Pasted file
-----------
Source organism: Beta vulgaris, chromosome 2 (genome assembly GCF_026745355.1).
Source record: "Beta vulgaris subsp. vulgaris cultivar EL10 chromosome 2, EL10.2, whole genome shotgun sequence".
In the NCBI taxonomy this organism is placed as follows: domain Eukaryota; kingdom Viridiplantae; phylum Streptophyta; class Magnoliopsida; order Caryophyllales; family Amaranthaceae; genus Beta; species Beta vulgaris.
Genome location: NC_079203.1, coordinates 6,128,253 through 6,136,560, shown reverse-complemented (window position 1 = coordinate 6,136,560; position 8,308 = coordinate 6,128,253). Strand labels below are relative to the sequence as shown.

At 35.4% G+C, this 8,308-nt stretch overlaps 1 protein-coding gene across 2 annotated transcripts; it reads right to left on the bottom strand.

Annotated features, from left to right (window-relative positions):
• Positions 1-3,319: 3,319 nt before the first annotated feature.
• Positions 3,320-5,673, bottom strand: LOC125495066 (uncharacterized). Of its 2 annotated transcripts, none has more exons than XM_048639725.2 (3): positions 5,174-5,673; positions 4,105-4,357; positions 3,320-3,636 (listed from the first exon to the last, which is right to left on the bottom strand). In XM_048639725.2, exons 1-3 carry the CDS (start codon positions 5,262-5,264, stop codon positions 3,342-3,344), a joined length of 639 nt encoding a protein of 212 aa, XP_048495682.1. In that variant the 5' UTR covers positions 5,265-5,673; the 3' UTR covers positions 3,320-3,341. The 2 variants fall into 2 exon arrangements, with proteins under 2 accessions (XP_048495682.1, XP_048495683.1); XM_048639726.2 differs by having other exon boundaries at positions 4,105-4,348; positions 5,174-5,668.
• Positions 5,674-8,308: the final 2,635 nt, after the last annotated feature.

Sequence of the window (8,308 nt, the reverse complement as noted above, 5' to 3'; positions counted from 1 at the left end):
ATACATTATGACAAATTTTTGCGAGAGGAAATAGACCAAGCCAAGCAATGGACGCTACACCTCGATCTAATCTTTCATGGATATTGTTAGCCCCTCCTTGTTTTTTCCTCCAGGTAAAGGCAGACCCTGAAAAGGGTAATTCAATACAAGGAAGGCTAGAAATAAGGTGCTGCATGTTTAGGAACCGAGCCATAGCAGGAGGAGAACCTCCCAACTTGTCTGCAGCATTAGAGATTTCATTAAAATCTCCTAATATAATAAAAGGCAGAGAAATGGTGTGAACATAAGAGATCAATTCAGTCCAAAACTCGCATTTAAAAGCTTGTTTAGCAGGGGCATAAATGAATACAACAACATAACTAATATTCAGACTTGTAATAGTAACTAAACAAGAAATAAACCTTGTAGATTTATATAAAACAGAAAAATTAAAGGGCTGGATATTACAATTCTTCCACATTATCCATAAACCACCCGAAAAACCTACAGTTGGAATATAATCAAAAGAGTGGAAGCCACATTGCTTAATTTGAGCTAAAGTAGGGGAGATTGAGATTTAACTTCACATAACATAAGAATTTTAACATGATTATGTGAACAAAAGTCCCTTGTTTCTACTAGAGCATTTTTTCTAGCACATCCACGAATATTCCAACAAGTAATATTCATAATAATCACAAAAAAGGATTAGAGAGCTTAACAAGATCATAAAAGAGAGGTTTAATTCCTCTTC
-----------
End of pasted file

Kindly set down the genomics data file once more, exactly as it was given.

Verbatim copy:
Source organism: Beta vulgaris, chromosome 2 (genome assembly GCF_026745355.1).
Source record: "Beta vulgaris subsp. vulgaris cultivar EL10 chromosome 2, EL10.2, whole genome shotgun sequence".
In the NCBI taxonomy this organism is placed as follows: domain Eukaryota; kingdom Viridiplantae; phylum Streptophyta; class Magnoliopsida; order Caryophyllales; family Amaranthaceae; genus Beta; species Beta vulgaris.
Genome location: NC_079203.1, coordinates 6,128,253 through 6,136,560, shown reverse-complemented (window position 1 = coordinate 6,136,560; position 8,308 = coordinate 6,128,253). Strand labels below are relative to the sequence as shown.

At 35.4% G+C, this 8,308-nt stretch overlaps 1 protein-coding gene across 2 annotated transcripts; it reads right to left on the bottom strand.

Annotated features, from left to right (window-relative positions):
• Positions 1-3,319: 3,319 nt before the first annotated feature.
• Positions 3,320-5,673, bottom strand: LOC125495066 (uncharacterized). Of its 2 annotated transcripts, none has more exons than XM_048639725.2 (3): positions 5,174-5,673; positions 4,105-4,357; positions 3,320-3,636 (listed from the first exon to the last, which is right to left on the bottom strand). In XM_048639725.2, exons 1-3 carry the CDS (start codon positions 5,262-5,264, stop codon positions 3,342-3,344), a joined length of 639 nt encoding a protein of 212 aa, XP_048495682.1. In that variant the 5' UTR covers positions 5,265-5,673; the 3' UTR covers positions 3,320-3,341. The 2 variants fall into 2 exon arrangements, with proteins under 2 accessions (XP_048495682.1, XP_048495683.1); XM_048639726.2 differs by having other exon boundaries at positions 4,105-4,348; positions 5,174-5,668.
• Positions 5,674-8,308: the final 2,635 nt, after the last annotated feature.

Sequence of the window (8,308 nt, the reverse complement as noted above, 5' to 3'; positions counted from 1 at the left end):
ATACATTATGACAAATTTTTGCGAGAGGAAATAGACCAAGCCAAGCAATGGACGCTACACCTCGATCTAATCTTTCATGGATATTGTTAGCCCCTCCTTGTTTTTTCCTCCAGGTAAAGGCAGACCCTGAAAAGGGTAATTCAATACAAGGAAGGCTAGAAATAAGGTGCTGCATGTTTAGGAACCGAGCCATAGCAGGAGGAGAACCTCCCAACTTGTCTGCAGCATTAGAGATTTCATTAAAATCTCCTAATATAATAAAAGGCAGAGAAATGGTGTGAACATAAGAGATCAATTCAGTCCAAAACTCGCATTTAAAAGCTTGTTTAGCAGGGGCATAAATGAATACAACAACATAACTAATATTCAGACTTGTAATAGTAACTAAACAAGAAATAAACCTTGTAGATTTATATAAAACAGAAAAATTAAAGGGCTGGATATTACAATTCTTCCACATTATCCATAAACCACCCGAAAAACCTACAGTTGGAATATAATCAAAAGAGTGGAAGCCACATTGCTTAATTTGAGCTAAAGTAGGGGAGATTGAGATTTAACTTCACATAACATAAGAATTTTAACATGATTATGTGAACAAAAGTCCCTTGTTTCTACTAGAGCATTTTTTCTAGCACATCCACGAATATTCCAACAAGTAATATTCATAATAATCACAAAAAAGGATTAGAGAGCTTAACAAGATCATAAAAGAGAGGTTTAATTCCTCTTC